対象 中学3年生 8名
［ 夜ごはん ］ １日目
［ 朝ごはん ］ ２日目
「中国 普茶料理（精進料理）再現！ 巻繊汁」「雑穀ごはん」「胡麻ポテトサラダ マヨネーズ不使用」「新物芽キャベツの味噌炒め」「白菜と蕪の浅漬け」「小松菜・水菜・十三浜ワカメのおひたし」「切干大根の煮物」
Date: March 7 - March 8, 2015
Contents: Instant planetarium
Venue: Do-Tyu-An Youth Hostel, 2-3-7, Onoda, Taihaku-ku, Sendai
Target: Children in the ninth grade, 8 students
Participation fee: JPY 500
This activity was planned and conducted as an overnight workshop for the main purpose of getting together, which is one of the concepts of the Art Village for Children project.
On the first day, the participants covered everything with white Japanese imitation vellum including the floor of a Japanese style room with ten tatami mats, walls, a ceiling, furniture, hangers, and even an air conditioner remote control. This required detailed work, but the participants got through by dividing up the tasks, checking each other's progress, and using good teamwork. It was great to turn the projector on.
On the second day, the participants carried out a camera obscura experiment. They made a small hole on the imitation Japanese vellum put in the window and tried to project the scenery outside the window. Unfortunately it did not go as they had planned due to the insufficient amount of light outside. We hope to use this experience next time.
Do-Tyu-An Youth Hostel, the venue, is an inn with a Japanese atmosphere. It was established by relocating and reconstructing a cominca (old Japanese-style house) in the early 1980s. It was the first time Do-Tyu-An Youth Hostel had reserved a whole hostel for an event since the opening of the business. After the workshop, Mr. Makoto Itabashi, the owner, told us that being involved in the activities organized by the Art Village for Children project was close to the ideal role of the hostel he had conceived of when opening the business. He also said he would like to continue to support the activities as much as possible.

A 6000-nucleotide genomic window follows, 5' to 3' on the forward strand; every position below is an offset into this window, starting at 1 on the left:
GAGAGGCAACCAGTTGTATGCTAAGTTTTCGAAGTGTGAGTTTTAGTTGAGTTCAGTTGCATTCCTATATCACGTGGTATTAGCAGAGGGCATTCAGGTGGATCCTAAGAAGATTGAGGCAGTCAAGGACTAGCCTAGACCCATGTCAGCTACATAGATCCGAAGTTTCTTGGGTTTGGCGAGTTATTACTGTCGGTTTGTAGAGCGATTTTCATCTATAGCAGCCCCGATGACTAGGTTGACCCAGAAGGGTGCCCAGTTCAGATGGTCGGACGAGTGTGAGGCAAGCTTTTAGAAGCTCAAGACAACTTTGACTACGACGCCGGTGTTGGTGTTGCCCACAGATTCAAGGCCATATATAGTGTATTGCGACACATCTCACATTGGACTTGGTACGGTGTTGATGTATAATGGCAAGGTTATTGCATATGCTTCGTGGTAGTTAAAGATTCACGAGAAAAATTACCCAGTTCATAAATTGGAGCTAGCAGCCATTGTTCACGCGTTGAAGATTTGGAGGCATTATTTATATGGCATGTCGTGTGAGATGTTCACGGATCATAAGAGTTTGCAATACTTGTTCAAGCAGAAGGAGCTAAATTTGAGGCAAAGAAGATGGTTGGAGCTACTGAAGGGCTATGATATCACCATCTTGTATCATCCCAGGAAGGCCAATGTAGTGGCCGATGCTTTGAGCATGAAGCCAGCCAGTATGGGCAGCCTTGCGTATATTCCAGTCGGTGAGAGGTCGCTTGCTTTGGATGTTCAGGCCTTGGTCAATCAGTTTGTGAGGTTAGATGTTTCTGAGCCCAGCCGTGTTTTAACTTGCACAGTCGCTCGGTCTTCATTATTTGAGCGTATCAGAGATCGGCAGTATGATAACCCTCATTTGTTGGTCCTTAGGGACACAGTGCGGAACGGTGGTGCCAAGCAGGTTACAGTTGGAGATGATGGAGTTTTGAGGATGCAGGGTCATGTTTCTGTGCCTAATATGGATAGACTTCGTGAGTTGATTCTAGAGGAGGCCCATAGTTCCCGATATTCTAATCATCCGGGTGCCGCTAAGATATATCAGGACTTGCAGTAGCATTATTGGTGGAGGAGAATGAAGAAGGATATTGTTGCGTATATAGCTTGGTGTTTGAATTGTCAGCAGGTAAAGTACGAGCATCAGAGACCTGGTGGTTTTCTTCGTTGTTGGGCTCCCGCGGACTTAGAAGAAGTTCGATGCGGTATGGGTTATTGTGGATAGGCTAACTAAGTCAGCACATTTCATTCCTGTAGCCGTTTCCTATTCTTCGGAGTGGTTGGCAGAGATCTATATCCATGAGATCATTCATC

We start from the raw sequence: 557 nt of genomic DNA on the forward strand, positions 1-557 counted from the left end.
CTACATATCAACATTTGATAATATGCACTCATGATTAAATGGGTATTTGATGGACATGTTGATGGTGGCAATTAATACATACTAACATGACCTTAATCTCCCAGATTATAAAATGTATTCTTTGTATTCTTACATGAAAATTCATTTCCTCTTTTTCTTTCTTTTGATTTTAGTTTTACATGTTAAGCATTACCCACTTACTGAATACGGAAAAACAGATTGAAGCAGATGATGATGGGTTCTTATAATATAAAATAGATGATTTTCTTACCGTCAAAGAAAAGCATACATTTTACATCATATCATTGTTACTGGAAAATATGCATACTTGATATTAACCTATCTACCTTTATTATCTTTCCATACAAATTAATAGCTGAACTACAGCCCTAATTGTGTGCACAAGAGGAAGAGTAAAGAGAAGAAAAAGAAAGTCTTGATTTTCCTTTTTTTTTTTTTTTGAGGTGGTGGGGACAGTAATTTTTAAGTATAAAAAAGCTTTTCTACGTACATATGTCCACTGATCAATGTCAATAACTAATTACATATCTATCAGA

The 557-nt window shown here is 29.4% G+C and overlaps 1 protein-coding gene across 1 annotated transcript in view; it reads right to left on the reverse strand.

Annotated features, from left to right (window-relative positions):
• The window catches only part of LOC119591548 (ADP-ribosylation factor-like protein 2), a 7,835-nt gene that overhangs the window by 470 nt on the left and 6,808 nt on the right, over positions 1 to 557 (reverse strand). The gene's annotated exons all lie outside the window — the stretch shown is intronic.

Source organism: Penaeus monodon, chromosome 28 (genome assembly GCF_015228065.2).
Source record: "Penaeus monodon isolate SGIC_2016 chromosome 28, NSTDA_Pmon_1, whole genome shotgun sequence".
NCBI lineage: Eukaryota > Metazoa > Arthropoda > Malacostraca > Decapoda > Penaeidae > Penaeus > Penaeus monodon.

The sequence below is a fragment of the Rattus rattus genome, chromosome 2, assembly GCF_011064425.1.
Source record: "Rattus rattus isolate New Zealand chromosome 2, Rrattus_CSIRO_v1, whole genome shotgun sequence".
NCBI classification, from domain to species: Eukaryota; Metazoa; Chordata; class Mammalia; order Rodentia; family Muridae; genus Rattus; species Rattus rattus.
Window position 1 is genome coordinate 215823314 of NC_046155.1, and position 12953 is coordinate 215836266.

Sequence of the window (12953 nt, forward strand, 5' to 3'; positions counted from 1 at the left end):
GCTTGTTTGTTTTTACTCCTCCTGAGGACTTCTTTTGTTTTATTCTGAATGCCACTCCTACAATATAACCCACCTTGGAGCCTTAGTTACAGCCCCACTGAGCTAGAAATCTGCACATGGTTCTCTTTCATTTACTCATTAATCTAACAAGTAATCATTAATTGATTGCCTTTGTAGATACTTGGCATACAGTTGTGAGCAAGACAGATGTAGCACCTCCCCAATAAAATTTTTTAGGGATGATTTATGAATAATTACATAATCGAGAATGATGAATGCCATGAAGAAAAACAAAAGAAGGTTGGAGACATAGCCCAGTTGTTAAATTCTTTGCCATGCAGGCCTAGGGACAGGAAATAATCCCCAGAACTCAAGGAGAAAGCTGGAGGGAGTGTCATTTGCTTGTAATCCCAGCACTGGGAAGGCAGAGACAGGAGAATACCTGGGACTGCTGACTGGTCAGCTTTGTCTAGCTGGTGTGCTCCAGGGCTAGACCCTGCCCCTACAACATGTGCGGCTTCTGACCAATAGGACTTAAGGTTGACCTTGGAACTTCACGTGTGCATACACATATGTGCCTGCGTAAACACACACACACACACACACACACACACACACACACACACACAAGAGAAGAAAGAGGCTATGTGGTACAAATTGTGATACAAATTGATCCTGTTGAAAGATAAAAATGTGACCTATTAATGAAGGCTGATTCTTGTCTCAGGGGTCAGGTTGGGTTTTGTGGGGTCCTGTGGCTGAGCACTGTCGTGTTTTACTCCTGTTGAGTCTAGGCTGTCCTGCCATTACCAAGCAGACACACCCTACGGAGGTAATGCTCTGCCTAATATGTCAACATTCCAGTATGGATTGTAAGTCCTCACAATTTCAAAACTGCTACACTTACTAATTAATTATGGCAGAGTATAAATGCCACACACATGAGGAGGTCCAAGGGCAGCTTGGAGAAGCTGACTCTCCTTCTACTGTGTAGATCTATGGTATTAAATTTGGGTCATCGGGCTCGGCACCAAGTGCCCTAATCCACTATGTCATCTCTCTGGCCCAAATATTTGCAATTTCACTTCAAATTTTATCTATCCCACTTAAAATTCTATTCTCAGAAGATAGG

A supper and a breakfast were made by Ms. Haruka Sato. She engages in organic vegetable-based cooking without flavors from meat, fish, and MSG. Junior high school students with big appetites enjoyed the Japanese dishes, which brought out the flavor of the broth and ingredients. We see food as an important element of the Art Village for Children project, as we believe eating delicious food leads to richer creativity.
The questionnaire completed after the workshop showed that many participants took part in the workshop because they wanted to look at stars with everyone. We learned that one participant who had lost a family member due to the tsunami caused by the Great East Japan Earthquake asked the friends to join the workshop. They gathered to see stars together on the unforgettable graduation day.
Four years have passed since the Great East Japan Earthquake. There seem to be various changes taking place in the environment surrounding children in disaster-hit areas and the children themselves. The Art Village for Children project will continue to listen to the opinions of children in disaster-hit areas and keep working so that each child there will be a person to pave the path to the future in Tohoku district.